Prosecution process is very slow for different reasons. The way it is being dealt with, particularly in cases where political links of one party or the other were found, chances of conviction are not more than five per cent. If that is true, 95 per cent suspects would get ‘benefit of doubt’ due to bad prosecution, JITs or interrogation.

This practice led to the release of many suspected terrorists, who after being bailed out, again started terror or criminal activities. They become more vulnerable and available for carrying out violence.

The case of Uzair Baloch, ring-leader of Lyari gang war, is cited as the classical example of ‘political considerations’, in handling his prosecution.

“He is acting like a king in jail, getting VIP treatment, operating through cell-phones and expressing confidence of getting out soon. From where he is getting all this confidence and assurance,” asked a senior official of Rangers, on condition of anonymity.

Karachi Central Jail has been converted into a safe haven for many suspected criminals and terrorists. Not only jail officials, police but even political workers feared that no matter how successful operation looked on ground, we are still far from seeing long-term results of the operation.

An official source disclosed that after the arrest of people like Dr Asim Hussain, Nisar Morai and Uzair Baloch, inquires were halted, as political considerations prevailed.

In old cases of targeted killings, whether suspects belonged to alleged militant wing of MQM, Lyari gang war or outlawed groups, FIRs in majority of the cases were filed against unknown people, something which gives the benefit of doubt to the suspects.

Secondly, in old cases in particular, witnesses are not available. Thirdly, even if there are few witnesses, due to lack of witness, protection law or measures, witnesses avoided identifying the criminals in courts for security fears.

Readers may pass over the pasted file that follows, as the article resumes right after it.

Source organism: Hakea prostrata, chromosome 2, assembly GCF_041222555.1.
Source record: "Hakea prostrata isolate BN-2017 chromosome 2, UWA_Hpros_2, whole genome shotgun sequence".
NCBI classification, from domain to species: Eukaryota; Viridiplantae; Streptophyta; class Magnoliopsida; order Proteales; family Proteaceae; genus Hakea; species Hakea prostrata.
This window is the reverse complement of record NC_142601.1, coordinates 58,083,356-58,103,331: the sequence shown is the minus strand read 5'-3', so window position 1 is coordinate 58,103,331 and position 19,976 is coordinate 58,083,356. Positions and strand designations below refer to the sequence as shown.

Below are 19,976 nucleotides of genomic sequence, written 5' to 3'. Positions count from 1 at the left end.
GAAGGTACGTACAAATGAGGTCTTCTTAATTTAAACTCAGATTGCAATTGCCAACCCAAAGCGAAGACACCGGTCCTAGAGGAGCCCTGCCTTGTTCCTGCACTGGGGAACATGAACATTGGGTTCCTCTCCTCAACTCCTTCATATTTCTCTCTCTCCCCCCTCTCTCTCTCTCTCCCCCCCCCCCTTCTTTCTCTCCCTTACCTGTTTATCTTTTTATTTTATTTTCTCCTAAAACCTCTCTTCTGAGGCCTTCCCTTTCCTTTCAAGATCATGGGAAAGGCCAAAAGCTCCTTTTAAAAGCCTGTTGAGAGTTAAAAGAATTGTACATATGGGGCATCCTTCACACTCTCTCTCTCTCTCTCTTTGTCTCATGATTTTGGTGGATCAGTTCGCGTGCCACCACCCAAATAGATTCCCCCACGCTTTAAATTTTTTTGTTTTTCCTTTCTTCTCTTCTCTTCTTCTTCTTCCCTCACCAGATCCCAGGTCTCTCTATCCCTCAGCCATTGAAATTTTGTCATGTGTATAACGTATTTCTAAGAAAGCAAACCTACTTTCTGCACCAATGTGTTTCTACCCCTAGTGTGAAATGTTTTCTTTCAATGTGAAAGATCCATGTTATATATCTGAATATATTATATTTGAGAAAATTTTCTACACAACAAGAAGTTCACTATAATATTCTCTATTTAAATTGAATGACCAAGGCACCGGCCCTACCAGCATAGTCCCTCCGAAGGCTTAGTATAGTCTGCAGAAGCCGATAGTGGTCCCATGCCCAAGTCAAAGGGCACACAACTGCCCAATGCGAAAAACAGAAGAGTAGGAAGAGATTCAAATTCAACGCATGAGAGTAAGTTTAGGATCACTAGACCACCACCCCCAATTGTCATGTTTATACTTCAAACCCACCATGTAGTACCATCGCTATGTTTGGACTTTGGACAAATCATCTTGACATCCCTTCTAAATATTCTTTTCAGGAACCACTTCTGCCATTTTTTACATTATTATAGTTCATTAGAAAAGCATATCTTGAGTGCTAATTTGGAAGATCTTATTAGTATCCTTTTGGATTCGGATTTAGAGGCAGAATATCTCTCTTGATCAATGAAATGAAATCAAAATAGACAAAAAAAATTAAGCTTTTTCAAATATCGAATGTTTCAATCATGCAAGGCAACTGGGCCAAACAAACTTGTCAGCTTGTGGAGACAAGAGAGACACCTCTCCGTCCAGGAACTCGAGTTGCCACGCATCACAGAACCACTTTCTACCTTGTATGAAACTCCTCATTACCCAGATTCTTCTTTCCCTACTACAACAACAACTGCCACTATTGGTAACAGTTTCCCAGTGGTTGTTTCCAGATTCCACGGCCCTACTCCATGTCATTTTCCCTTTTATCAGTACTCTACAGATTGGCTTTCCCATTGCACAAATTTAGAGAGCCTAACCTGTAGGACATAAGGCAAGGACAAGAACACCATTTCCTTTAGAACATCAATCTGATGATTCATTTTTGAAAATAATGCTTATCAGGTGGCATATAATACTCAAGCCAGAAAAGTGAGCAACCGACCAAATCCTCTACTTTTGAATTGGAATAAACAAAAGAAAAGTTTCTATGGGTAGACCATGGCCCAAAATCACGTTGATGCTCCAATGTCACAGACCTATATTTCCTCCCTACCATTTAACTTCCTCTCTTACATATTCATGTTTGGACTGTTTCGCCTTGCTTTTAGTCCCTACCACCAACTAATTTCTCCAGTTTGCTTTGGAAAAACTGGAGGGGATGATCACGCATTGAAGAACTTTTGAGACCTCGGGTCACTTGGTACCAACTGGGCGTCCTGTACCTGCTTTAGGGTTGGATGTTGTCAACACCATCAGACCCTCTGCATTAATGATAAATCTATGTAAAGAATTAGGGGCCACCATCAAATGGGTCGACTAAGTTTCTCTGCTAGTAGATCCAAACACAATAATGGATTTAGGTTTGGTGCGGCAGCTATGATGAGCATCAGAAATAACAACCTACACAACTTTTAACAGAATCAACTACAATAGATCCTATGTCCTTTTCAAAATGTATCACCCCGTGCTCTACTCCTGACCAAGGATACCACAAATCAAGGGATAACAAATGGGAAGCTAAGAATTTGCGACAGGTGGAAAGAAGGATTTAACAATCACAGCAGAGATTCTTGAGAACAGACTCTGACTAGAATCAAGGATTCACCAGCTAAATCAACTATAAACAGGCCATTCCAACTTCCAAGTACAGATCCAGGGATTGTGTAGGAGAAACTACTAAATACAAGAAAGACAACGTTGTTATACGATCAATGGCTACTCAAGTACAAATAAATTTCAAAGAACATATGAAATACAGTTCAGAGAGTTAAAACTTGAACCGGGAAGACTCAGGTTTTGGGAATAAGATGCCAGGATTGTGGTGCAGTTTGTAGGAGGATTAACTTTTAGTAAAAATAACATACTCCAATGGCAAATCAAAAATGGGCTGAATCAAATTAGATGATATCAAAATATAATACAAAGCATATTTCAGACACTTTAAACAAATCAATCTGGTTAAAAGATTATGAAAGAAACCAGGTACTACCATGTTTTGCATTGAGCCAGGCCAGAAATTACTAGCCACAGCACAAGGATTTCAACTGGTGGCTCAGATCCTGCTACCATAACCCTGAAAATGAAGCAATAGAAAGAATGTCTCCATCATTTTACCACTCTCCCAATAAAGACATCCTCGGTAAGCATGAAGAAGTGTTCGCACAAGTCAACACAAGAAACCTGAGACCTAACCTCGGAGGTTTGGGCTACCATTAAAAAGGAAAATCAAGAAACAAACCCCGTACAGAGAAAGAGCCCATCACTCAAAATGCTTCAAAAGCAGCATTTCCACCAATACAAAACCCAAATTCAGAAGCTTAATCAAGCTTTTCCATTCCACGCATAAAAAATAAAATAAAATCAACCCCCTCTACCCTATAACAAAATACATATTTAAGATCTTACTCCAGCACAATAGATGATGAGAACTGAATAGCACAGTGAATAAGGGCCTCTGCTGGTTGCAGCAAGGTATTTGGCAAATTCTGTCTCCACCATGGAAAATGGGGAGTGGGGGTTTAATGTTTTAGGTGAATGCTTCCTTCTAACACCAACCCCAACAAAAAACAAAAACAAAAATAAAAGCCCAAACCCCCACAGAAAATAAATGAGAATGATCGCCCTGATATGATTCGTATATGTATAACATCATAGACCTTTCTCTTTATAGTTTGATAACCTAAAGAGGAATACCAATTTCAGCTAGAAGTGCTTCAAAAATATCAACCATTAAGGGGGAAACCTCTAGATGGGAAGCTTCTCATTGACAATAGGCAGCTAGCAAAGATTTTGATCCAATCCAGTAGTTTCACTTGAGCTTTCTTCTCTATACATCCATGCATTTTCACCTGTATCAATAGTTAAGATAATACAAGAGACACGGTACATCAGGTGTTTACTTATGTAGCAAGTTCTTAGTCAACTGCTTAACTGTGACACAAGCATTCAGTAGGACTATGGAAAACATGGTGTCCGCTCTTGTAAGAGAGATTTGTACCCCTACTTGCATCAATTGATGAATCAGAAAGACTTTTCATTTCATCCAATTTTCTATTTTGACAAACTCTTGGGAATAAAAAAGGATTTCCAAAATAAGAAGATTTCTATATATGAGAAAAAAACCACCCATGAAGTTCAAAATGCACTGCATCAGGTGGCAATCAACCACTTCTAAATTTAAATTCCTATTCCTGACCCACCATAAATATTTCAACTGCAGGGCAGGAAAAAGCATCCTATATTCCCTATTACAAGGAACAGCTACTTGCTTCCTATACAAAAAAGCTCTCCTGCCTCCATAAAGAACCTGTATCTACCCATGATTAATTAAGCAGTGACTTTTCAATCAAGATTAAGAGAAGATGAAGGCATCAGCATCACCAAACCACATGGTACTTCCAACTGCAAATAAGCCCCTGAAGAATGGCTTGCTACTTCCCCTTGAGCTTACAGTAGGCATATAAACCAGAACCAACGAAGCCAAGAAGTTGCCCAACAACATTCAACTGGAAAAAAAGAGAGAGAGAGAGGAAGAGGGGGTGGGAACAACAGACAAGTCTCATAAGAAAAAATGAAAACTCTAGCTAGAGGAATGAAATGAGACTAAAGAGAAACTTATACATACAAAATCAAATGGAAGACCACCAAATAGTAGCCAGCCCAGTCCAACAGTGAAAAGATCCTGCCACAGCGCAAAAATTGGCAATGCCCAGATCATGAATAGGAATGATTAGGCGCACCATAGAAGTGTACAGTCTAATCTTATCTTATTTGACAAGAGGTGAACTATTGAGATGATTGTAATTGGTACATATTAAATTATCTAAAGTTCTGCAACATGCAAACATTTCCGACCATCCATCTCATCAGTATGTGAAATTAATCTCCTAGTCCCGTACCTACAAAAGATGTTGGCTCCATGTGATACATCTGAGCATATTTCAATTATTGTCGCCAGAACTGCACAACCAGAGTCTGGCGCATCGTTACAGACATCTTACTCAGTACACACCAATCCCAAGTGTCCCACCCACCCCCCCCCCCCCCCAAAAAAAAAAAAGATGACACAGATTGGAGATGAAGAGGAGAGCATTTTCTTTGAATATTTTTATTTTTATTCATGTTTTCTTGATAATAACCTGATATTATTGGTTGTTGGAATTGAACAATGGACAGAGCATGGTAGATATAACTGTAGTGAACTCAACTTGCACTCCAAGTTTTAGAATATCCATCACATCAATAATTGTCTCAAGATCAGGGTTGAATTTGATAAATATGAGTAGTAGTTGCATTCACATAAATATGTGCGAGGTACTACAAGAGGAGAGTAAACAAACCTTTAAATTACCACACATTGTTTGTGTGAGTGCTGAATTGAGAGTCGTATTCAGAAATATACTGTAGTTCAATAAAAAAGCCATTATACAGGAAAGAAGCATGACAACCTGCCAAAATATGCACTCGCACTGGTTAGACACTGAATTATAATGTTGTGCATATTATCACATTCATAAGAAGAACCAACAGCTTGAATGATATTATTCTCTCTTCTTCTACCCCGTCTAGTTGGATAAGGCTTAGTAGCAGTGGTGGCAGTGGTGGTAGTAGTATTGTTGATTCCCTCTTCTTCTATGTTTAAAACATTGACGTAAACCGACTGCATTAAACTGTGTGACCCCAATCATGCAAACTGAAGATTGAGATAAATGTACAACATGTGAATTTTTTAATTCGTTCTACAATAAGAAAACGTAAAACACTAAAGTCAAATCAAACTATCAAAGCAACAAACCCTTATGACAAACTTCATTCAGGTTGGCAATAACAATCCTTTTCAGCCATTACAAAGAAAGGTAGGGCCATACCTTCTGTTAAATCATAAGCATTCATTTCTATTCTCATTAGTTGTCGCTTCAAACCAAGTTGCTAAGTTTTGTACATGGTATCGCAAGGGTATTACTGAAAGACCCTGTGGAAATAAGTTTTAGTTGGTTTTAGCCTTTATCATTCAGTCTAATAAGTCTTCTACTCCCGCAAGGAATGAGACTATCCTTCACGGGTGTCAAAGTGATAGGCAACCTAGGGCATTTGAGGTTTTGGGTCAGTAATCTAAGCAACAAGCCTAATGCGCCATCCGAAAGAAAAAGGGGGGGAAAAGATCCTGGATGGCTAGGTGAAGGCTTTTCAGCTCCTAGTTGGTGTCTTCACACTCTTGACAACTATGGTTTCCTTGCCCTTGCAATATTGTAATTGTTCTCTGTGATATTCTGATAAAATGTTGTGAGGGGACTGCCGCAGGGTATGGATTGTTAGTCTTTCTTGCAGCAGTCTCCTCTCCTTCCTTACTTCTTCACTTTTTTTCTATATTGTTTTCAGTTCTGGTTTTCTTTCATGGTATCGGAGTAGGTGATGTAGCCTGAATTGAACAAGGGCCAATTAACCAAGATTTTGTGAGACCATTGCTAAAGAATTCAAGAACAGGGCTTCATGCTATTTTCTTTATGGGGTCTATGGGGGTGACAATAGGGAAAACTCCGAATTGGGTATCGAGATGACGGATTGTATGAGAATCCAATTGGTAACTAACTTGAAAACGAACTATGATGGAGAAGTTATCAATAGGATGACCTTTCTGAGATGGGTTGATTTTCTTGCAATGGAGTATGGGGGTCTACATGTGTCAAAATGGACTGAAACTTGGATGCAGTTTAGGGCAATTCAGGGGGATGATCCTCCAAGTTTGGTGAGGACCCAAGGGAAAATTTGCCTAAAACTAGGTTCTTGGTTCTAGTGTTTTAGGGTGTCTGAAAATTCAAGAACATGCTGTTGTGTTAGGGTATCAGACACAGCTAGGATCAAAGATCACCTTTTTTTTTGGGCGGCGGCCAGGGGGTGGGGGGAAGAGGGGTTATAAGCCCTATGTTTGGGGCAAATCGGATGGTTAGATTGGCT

The same happened in some of the cases dealing with suspected militants of MQM, ANP and some religious parties, where fingers were pointed towards alleged links of political leadership.

Irrespective of how logical and intellectually correct, IG Sindh AD Khwaja, in his assessment, despite telling the half truth, Sindh Rangers, for all practical purposes, are now the permanent feature of this city and very unlikely to be withdrawn in near future.

There are three reasons: (1) the Sindh government is not interested in making police a professional force, apparently due to political consideration; (2) There should be an increase in the police strength in accordance with the ratio of the Karachi population, and (3) Govt is not ready to give true metropolitan status to the mega city and have a metropolitan police system.

AD Khwaja was quite right when he said that one cannot expect police to perform in the 21st century under the Police Act, 1861, which had been replaced with the Police Order, 2002, considered far better, and enforced in improved form in Khyber-Pakhtunkhwa in particular.

While Mr Khwaja clearly pointed finger at some irrational decisions taken by the Sindh government like introducing Police Act, 1861, he did not give reasons behind the failures of 1992 and post-1998 Governor’s Rule. While he rightly pointed out towards the killing of police officers, who participated in the police operation in 1995, he did not give the data of extra-judicial killings.

Record showed that in most of the judicial inquiries into extrajudicial killings, it was found that the police killed suspects in ‘line of duty’, while no judicial inquiry was held where the top police officers were killed, as in majority of cases the FIRs were registered against unknown persons. Matters related to all these issues have come up in the apex committee meetings, but situation also reverted to square one, each time when cases related to the politically linked people came up.

Census in Sindh, followed by delimitation of constituencies and the next general elections would be crucial for the province including Karachi, its politics and law and order situation. But, if the nexus between crime and politics remains intact and continues to become part of the problem rather solution and the establishment also fails to address the issue of extremism, Karachi would be vulnerable to terrorism.courtesy The News.